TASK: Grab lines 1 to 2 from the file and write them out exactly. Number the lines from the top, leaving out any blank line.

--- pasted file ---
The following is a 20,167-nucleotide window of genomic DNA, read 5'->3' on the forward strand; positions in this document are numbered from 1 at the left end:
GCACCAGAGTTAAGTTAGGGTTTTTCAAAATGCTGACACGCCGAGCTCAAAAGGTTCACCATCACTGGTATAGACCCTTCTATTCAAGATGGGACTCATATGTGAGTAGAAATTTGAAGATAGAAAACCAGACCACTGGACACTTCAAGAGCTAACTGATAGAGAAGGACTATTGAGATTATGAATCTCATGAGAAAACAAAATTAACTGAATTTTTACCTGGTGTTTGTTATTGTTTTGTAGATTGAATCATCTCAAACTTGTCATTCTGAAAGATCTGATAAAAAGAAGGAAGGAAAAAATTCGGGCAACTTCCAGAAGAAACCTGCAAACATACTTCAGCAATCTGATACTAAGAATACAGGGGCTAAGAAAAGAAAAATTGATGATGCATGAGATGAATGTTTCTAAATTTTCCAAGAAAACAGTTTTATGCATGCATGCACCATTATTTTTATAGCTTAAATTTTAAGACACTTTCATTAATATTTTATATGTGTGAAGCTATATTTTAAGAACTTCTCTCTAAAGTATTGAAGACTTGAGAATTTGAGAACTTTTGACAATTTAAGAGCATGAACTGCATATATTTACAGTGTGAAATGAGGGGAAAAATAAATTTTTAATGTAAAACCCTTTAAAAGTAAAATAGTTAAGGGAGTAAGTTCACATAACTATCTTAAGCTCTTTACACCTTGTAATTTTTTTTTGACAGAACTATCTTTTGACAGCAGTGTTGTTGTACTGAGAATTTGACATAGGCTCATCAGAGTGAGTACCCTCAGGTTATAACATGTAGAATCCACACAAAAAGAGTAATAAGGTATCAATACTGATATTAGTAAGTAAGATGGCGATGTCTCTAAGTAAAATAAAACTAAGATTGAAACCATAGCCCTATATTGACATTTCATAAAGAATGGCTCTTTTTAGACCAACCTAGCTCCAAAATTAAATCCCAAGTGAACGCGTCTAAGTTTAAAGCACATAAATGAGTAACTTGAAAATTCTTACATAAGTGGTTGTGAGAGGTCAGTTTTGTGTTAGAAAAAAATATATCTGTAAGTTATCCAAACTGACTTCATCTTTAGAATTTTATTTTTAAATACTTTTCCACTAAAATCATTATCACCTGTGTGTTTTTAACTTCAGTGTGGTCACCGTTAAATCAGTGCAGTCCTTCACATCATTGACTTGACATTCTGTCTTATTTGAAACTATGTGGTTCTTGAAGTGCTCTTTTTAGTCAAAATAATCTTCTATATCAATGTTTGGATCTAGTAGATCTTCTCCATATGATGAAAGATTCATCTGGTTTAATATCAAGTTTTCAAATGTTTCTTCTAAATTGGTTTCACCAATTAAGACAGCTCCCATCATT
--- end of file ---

The following is a 20,167-nucleotide window of genomic DNA, read 5'->3' on the forward strand; positions in this document are numbered from 1 at the left end:
GCACCAGAGTTAAGTTAGGGTTTTTCAAAATGCTGACACGCCGAGCTCAAAAGGTTCACCATCACTGGTATAGACCCTTCTATTCAAGATGGGACTCATATGTGAGTAGAAATTTGAAGATAGAAAACCAGACCACTGGACACTTCAAGAGCTAACTGATAGAGAAGGACTATTGAGATTATGAATCTCATGAGAAAACAAAATTAACTGAATTTTTACCTGGTGTTTGTTATTGTTTTGTAGATTGAATCATCTCAAACTTGTCATTCTGAAAGATCTGATAAAAAGAAGGAAGGAAAAAATTCGGGCAACTTCCAGAAGAAACCTGCAAACATACTTCAGCAATCTGATACTAAGAATACAGGGGCTAAGAAAAGAAAAATTGATGATGCATGAGATGAATGTTTCTAAATTTTCCAAGAAAACAGTTTTATGCATGCATGCACCATTATTTTTATAGCTTAAATTTTAAGACACTTTCATTAATATTTTATATGTGTGAAGCTATATTTTAAGAACTTCTCTCTAAAGTATTGAAGACTTGAGAATTTGAGAACTTTTGACAATTTAAGAGCATGAACTGCATATATTTACAGTGTGAAATGAGGGGAAAAATAAATTTTTAATGTAAAACCCTTTAAAAGTAAAATAGTTAAGGGAGTAAGTTCACATAACTATCTTAAGCTCTTTACACCTTGTAATTTTTTTTTGACAGAACTATCTTTTGACAGCAGTGTTGTTGTACTGAGAATTTGACATAGGCTCATCAGAGTGAGTACCCTCAGGTTATAACATGTAGAATCCACACAAAAAGAGTAATAAGGTATCAATACTGATATTAGTAAGTAAGATGGCGATGTCTCTAAGTAAAATAAAACTAAGATTGAAACCATAGCCCTATATTGACATTTCATAAAGAATGGCTCTTTTTAGACCAACCTAGCTCCAAAATTAAATCCCAAGTGAACGCGTCTAAGTTTAAAGCACATAAATGAGTAACTTGAAAATTCTTACATAAGTGGTTGTGAGAGGTCAGTTTTGTGTTAGAAAAAAATATATCTGTAAGTTATCCAAACTGACTTCATCTTTAGAATTTTATTTTTAAATACTTTTCCACTAAAATCATTATCACCTGTGTGTTTTTAACTTCAGTGTGGTCACCGTTAAATCAGTGCAGTCCTTCACATCATTGACTTGACATTCTGTCTTATTTGAAACTATGTGGTTCTTGAAGTGCTCTTTTTAGTCAAAATAATCTTCTATATCAATGTTTGGATCTAGTAGATCTTCTCCATATGATGAAAGATTCATCTGGTTTAATATCAAGTTTTCAAATGTTTCTTCTAAATTGGTTTCACCAATTAAGACAGCTCCCATCATT